As Rachel Maddow points out, voters in South Dakota had rejected anti-abortion legislation two times. The legislature's restrictions are not in line with public will.
One of the most comprehensive lists of anti-abortion legislation introduced in the states has been compiled by the Guttmacher Institute.
Real Life Consequences.
The anti-abortion bills have real life consequences, including repercussions for women who intended to keep their babies. This is because in the Christian, anti-abortion worldview, fetuses are more important than the women who carry them.
As we reported earlier, a Christian woman in Nebraska was forced to carry to term a fetus that had no chances for survival, and because of the state's laws, unnecessarily suffered tremendous pain for six days and became infected.
In January, a Walgreens pharmacist refused to fill a prescription for someone with a bleeding uterus under the Idaho conscience clause because of she suspected that the woman might have had an abortion.
In Chicago, a woman almost died because no doctor in the emergency room would perform a life-saving abortion. Mikki Kendall shares her disturbing story in Salon:
I was taking an afternoon nap when the hemorrhaging started while my toddler napped in his room when I woke up to find blood gushing upward from my body. Though I didn't know it at the time, I was experiencing a placental abruption, a complication my doctor had told me was a possibility. My husband was at work, so I had to do my best to take care of me and my toddler on my own. I managed to get to the phone and make arrangements for both of my children before going to a Chicago hospital.
Everyone knew the pregnancy wasn't viable, that it couldn't be viable given the amount of blood I was losing, but it still took hours for anyone at the hospital to do anything. The doctor on call didn't do abortions. At all. Ever. In fact, no one on call that night did. Meanwhile, an ignorant batch of medical students had gathered to study me — one actually showed me the ultrasound of our dying child while asking me if it was a planned pregnancy. Several wanted to examine me while I lay there bleeding and in pain. No one gave me anything for the pain or even respected my request to close the door even though I was on the labor and delivery floor listening to other women have healthy babies as the baby I had been trying to save died in my womb.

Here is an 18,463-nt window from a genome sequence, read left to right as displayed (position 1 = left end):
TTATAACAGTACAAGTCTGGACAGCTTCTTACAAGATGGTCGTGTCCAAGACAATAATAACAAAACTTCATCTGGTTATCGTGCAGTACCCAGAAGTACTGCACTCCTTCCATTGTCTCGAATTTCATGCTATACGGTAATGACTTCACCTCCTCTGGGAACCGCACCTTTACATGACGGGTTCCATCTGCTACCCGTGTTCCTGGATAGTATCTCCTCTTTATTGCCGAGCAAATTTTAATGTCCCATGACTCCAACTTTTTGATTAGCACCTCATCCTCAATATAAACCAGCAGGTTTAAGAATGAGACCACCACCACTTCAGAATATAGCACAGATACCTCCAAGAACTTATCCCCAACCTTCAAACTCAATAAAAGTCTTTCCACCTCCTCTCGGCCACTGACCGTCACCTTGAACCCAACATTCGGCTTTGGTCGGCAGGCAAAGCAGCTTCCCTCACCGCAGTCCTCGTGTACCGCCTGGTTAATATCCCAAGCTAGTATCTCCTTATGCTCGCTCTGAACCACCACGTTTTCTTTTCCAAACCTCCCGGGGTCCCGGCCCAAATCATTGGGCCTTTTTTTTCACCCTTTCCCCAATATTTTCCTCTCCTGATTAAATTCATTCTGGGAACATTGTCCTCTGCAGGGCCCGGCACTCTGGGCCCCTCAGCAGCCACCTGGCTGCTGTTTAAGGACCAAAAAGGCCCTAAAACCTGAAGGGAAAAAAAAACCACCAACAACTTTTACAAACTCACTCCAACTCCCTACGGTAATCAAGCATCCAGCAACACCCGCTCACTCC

A very kind nurse risked her job to call a doctor from the Reproductive Health Clinic who was not on call, and asked her to come in to save my life. Fortunately she was home, and got there relatively quickly. By the time she arrived, I was in bad shape. The blood loss had rendered me nearly incoherent, but she still moved me to a different wing and got me the painkillers no one else had during the screaming hours I'd spent in the hospital. After she checked my lab tests, she told us I would need two bags of blood before she could perform the procedure. Her team (a cadre of wonderful students who should all go on to run their own clinics) took turns checking on me and my husband. They all kept assuring me that soon it would be over, and I would feel much better. My husband had to sign the consent for surgery (I was clearly not competent enough to make decisions), and they took me away along with a third bag of blood to be administered during the procedure.